Commission on Human Rights
Free fair housing forum will address housing segregation and correlations with low performance in schools
(Louisville, Ky.) - “The Correlation between Fair Housing and Education Achievement Gaps” is the theme for a free fair housing and education forum set for June 11 at the Kentucky Center for African American Heritage, 1701 West Muhammad Ali Blvd., Louisville, Ky., 40203.
The event is sponsored by the Kentucky Commission on Human Rights.
It will take place from 9 a.m. to 4 p.m. (Eastern Daylight Time) and focus on the academic effects of segregated housing patterns in Kentucky, a comparison of Kentucky’s housing patterns and academic achievement gaps to those found nationally, and best practices found in Kentucky and nationally to address these issues. It will examine relationships between housing patterns and educational outcomes.
The keynote speaker is law professor and demographer Prof. Myron Orfield of the University of Minnesota. He is a faculty member of the University of Minnesota, director of its Institute on Metropolitan Opportunity, and a former non-resident senior fellow at the Brookings Institution. He has been called "the most influential social demographer in America's burgeoning regional movement."
For information or to make reservations (seating is limited), contact Mary Ann Taylor of the Kentucky Commission on Human Rights at 502,566.9961 or email her at MaryAnn.Taylor@ky.gov.
In 2013, Dr. Terry Holliday, Kentucky Education Commissioner, described Kentucky as having low performing schools and said this was resulting in “academic genocide.” His statement characterized a debate among Kentucky educators and education advocates. Does continued segregation in housing have a direct impact on the underachievement of African American and Latino students in schools? Questions like these will be addressed at the Fair Housing Forum.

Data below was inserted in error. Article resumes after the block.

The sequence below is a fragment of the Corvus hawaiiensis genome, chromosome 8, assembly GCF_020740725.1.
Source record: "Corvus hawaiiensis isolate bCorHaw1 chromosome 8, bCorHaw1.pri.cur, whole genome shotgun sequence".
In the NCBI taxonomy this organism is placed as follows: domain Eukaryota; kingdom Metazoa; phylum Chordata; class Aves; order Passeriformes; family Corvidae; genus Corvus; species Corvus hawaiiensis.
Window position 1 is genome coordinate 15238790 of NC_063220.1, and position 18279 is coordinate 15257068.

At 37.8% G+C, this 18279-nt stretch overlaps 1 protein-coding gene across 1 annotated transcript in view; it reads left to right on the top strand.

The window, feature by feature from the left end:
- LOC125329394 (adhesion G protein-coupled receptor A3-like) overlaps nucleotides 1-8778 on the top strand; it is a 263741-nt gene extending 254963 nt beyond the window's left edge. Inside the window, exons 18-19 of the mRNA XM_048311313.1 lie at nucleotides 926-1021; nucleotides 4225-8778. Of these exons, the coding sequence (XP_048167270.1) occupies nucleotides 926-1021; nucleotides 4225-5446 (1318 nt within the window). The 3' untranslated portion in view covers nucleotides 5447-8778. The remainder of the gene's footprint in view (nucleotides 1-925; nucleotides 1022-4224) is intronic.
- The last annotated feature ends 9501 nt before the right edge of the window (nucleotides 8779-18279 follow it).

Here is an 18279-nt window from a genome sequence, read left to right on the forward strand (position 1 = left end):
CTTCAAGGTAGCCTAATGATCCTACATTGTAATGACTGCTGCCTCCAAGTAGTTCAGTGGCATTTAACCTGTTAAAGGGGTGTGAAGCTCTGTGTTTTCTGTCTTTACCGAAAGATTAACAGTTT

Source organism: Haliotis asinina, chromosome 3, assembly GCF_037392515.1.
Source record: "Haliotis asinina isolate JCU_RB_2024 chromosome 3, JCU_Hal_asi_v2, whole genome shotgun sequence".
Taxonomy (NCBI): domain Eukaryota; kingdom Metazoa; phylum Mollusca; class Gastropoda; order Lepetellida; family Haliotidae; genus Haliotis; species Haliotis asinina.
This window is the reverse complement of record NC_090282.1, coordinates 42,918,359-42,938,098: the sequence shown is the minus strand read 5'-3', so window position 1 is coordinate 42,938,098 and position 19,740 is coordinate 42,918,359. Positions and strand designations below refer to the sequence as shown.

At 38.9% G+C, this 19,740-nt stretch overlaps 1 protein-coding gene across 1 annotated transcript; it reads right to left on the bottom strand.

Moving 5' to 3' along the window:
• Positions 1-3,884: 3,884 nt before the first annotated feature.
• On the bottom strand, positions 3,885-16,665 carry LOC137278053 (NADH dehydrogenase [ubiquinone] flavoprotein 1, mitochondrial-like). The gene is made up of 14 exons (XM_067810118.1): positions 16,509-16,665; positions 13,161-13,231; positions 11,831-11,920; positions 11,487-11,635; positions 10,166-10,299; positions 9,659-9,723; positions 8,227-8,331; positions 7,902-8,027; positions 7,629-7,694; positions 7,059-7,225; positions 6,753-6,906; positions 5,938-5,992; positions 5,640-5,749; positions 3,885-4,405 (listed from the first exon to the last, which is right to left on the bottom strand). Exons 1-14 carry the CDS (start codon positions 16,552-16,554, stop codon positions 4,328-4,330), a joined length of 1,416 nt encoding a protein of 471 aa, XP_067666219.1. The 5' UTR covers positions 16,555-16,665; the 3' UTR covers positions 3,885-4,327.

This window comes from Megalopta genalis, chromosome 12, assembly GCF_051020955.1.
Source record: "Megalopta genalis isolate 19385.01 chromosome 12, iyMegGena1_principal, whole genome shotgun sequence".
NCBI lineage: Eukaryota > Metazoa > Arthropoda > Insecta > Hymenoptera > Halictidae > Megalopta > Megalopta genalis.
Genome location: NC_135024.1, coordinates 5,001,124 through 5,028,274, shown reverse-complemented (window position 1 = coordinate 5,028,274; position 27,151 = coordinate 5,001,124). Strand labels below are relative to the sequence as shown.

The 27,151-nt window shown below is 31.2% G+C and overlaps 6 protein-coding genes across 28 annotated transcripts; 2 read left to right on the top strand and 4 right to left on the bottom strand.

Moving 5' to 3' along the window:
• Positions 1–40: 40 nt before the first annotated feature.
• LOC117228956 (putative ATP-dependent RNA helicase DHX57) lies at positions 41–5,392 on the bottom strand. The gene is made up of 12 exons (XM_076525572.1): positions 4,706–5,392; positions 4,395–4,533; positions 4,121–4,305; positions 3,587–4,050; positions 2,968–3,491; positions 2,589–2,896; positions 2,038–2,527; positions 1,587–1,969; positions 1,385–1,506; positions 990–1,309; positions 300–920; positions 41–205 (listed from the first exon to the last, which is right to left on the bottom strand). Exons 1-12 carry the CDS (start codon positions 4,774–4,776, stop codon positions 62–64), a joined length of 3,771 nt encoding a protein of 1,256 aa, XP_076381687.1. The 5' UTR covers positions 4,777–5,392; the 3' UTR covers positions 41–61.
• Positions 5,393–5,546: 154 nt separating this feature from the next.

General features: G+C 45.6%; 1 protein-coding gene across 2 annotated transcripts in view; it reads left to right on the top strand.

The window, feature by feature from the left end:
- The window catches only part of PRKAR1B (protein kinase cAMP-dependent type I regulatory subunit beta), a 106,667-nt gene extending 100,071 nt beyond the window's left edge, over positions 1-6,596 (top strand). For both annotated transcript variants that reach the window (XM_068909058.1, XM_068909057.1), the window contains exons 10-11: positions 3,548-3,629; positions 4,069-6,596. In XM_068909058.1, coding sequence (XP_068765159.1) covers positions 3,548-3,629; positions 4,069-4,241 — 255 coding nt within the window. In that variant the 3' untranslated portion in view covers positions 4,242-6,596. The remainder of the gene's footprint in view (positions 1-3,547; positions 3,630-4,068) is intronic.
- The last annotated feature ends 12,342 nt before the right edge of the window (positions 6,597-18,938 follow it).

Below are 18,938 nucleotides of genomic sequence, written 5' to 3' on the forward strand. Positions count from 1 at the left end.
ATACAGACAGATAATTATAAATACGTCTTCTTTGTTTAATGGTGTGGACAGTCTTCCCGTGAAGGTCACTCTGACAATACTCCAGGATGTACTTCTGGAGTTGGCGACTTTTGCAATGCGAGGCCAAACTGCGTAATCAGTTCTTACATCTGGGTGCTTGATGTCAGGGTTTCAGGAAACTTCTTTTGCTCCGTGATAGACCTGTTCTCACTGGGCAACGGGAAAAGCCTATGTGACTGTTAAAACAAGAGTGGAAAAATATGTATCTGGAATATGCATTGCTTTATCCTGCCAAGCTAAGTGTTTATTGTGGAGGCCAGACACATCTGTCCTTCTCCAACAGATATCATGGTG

The Kentucky Commission on Human Rights is the state government authority that enforces the Kentucky Civil Rights Act (Kentucky Revised Statutes Chapter 344), and, through its affiliations with the U.S. Equal Employment Opportunity Commission and the U.S. Dept. of Housing and Urban Development, enforces federal civil rights laws.
The Kentucky Civil Rights Act makes it unlawful to discriminate against people in the areas of employment, financial transactions, housing and public accommodations. Discrimination is prohibited in the aforementioned areas based on race, color, religion, national origin, gender, and disability. In employment, discrimination is further prohibited on the basis of age (40-years and over) and on the basis of tobacco-smoking status. In housing, discrimination is further prohibited based on familial status, which protects people with children in the household under the age of 18-years old, and it protects women who are pregnant. It is also a violation of the law to retaliate against a person for complaining of discrimination to the commission.
For help with discrimination, contact the commission at 1.800.292.5566. For information about the commission and civil rights, visit the website at www.kchr.ky.gov
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